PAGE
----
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Dances Of India: Kathak - Part II


Dances of India: Kathak - Part 1


In the midst of such upheaval, the families made effort in keeping this ancient dance form from dying out and continued teaching the form including training boys. The progress of the Indian freedom movement in the early 20th century saw an effort among Indians to revive national culture and tradition and rediscover the rich history of India in order to resurrect the very essence of the nation. The revival movement of Kathak developed both in the Hindu and Muslim gharanas simultaneously, especially in the Kathak-Mishra community. Kalkaprasad Maharaj played an instrumental role in drawing international viewership of Kathak in the early 20th century.     


The three main sections of a Kathak dance are invocation and ‘Nritta’ and ‘Nritya’ mentioned in ‘Natya Shastra’ and followed by all major Indian classical dance forms. In the invocation part the dancer offers respect to her guru and musicians onstage and invocation to Hindu gods and goddesses through mudras or hand gestures and facial expressions if the group follows Hindu tradition. In case of Muslim groups, the dancer gives a salami or salutation. ‘Nritta represents pure dance where the dancer initially performs a thath sequence exhibiting elegant and slow movements of eyebrows, neck and wrists following which she slowly ups her speed and energy in multiples as she completes a sequence of bol. Each bol comprising of short sections includes spectacular footwork, turns and gestures encompassing tora, tukra, parhant and paran among others. She performs to the musical beats and tempos, perfectly synchronizing her footwork sequences called tatkars, thus creating a rhythmic sound with the ghunghru, and usually mark completion of each sequence with a sharp turn of head. In ‘Nritya’ the dancer communicates a story, spiritual themes, message or feelings through expressive gestures and slower body movements harmonised with musical notes and vocals.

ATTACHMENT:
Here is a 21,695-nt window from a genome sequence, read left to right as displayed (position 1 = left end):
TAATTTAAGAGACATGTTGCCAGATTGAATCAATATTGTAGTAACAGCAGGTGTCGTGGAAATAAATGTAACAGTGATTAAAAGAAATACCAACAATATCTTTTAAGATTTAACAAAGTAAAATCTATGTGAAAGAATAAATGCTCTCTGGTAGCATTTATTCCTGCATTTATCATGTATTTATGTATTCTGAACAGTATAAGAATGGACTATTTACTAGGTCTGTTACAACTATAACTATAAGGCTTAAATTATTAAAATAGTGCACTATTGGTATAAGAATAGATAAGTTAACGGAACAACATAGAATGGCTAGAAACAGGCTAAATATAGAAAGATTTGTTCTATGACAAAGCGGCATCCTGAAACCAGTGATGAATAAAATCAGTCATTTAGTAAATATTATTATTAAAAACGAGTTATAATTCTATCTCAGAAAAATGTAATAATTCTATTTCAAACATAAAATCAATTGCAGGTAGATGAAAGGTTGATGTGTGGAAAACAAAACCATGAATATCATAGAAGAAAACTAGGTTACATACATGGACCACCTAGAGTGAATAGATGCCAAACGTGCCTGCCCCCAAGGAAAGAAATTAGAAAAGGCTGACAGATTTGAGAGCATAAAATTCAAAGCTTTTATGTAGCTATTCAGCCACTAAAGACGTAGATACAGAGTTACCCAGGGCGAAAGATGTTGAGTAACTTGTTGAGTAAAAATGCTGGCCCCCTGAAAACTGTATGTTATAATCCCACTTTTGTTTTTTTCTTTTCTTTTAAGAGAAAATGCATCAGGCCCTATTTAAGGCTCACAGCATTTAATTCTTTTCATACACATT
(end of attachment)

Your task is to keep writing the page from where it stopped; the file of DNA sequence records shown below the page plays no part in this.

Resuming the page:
As Kathak is popular both in Hindu and Muslim communities the costumes of this dance form are made in line with traditions of the respective communities. There are two types of Hindu costumes for female dancers. While the first one includes a sari worn in a unique fashion complimented with a choli or blouse that covers the upper body and a scarf or urhni worn in some places, the other costume includes a long embroidered skirt with a contrasting choli and a transparent urhni. Costume is well complimented with traditional jewellery, usually gold, that includes the ones adorning her hair, nose, ear, neck and hand. Musical anklets called ghunghru made of leather straps with small metallic bells attached to it are wrapped in her ankles that produce rhythmic sound while she performs excellent and spectacular footwork. Head jewellery adorns her in the second case. Vivid face make-up put on helps highlight her facial expressions. Hindu male Kathak dancers usually wear a silk dhoti with a silk scarf tied on the upper part of the body which usually remain bare or may be covered by a loose jacket. Jewellery of male dancers is quite simple compared to their female counterparts and are usually made of stone.

The costume for Muslim female dancers includes a skirt along with a tight fitting trouser called churidar or pyjama and a long coat to cover the upper body and hands. A scarf covering the head compliments the whole attire which is completed with light jewellery.  

Instruments & Music

A Kathak performance may include a dozen classical instruments depending more on the effect and depth required for a particular performance. However some instruments are typically used in a Kathak performance like the tabla that harmonise well with the rhythmic foot movements of the dancer and often imitates sound of such footwork movements or vice-versa to create a brilliant jugalbandi. A manjira that is hand cymbals and sarangi or harmonium are also used most often.

Famous Exponents

Imminent personalities associated with Kathak include among others the founders of the different gharanas or schools of this form of classical dance namely Bhanuji  of the Jaipur Gharana; Janaki Prasad of the Benaras Gharana; Ishwari Prasad of the Lucknow Gharana; and Raja Chakradhar Singh of the Raigarh Gharana. Shambhu Maharaj was a renowned guru of the Lucknow Gharana. His brothers Lachhu Maharaj and Acchan Maharaj were also stalwarts in the art of Kathak. One name that has almost become synonymous with modern day Kathak dance is Pandit Birju Maharaj, a scion of the legendary Maharaj family and son of Acchan Maharaj. He is considered the leading advocate of the Lucknow Kalka-Bindadin gharana. Sitara Devi was another star of this dance form described as Nritya Samragini that is the empress of dance by Rabindranath Tagore and she continues to retain her Kathak Queen title even after death. Other eminent Kathak artists include Roshan Kumari, Shovana Narayan, Maya Rao and Kumudini Lakhia to name a few.

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